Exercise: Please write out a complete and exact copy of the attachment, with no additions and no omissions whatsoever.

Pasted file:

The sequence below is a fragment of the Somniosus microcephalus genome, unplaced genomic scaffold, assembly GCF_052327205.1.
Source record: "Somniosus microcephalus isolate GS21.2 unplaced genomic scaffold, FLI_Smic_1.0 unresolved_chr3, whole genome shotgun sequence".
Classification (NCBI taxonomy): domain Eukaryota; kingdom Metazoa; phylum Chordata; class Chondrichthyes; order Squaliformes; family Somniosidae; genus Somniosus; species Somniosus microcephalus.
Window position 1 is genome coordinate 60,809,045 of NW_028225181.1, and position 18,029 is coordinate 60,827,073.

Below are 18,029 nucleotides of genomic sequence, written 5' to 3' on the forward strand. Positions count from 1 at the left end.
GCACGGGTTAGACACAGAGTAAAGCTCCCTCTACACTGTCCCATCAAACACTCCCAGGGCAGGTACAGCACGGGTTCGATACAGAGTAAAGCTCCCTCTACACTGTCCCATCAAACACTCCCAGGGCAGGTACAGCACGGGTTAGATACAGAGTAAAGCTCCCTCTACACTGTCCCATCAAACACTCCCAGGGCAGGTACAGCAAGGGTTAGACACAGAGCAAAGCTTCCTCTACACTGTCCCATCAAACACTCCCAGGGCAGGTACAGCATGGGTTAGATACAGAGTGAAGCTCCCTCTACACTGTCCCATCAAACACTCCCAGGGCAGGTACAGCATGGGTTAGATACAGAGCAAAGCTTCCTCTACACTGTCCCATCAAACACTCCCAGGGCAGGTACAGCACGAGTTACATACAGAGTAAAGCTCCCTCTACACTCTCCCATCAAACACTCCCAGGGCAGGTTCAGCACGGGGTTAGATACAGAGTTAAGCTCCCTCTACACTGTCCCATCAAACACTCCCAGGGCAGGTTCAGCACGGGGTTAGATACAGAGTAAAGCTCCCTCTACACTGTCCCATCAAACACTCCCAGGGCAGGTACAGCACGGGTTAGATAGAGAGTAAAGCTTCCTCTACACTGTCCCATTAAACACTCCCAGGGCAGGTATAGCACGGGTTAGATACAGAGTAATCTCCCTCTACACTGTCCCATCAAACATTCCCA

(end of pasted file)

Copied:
The sequence below is a fragment of the Somniosus microcephalus genome, unplaced genomic scaffold, assembly GCF_052327205.1.
Source record: "Somniosus microcephalus isolate GS21.2 unplaced genomic scaffold, FLI_Smic_1.0 unresolved_chr3, whole genome shotgun sequence".
Classification (NCBI taxonomy): domain Eukaryota; kingdom Metazoa; phylum Chordata; class Chondrichthyes; order Squaliformes; family Somniosidae; genus Somniosus; species Somniosus microcephalus.
Window position 1 is genome coordinate 60,809,045 of NW_028225181.1, and position 18,029 is coordinate 60,827,073.

Below are 18,029 nucleotides of genomic sequence, written 5' to 3' on the forward strand. Positions count from 1 at the left end.
GCACGGGTTAGACACAGAGTAAAGCTCCCTCTACACTGTCCCATCAAACACTCCCAGGGCAGGTACAGCACGGGTTCGATACAGAGTAAAGCTCCCTCTACACTGTCCCATCAAACACTCCCAGGGCAGGTACAGCACGGGTTAGATACAGAGTAAAGCTCCCTCTACACTGTCCCATCAAACACTCCCAGGGCAGGTACAGCAAGGGTTAGACACAGAGCAAAGCTTCCTCTACACTGTCCCATCAAACACTCCCAGGGCAGGTACAGCATGGGTTAGATACAGAGTGAAGCTCCCTCTACACTGTCCCATCAAACACTCCCAGGGCAGGTACAGCATGGGTTAGATACAGAGCAAAGCTTCCTCTACACTGTCCCATCAAACACTCCCAGGGCAGGTACAGCACGAGTTACATACAGAGTAAAGCTCCCTCTACACTCTCCCATCAAACACTCCCAGGGCAGGTTCAGCACGGGGTTAGATACAGAGTTAAGCTCCCTCTACACTGTCCCATCAAACACTCCCAGGGCAGGTTCAGCACGGGGTTAGATACAGAGTAAAGCTCCCTCTACACTGTCCCATCAAACACTCCCAGGGCAGGTACAGCACGGGTTAGATAGAGAGTAAAGCTTCCTCTACACTGTCCCATTAAACACTCCCAGGGCAGGTATAGCACGGGTTAGATACAGAGTAATCTCCCTCTACACTGTCCCATCAAACATTCCCA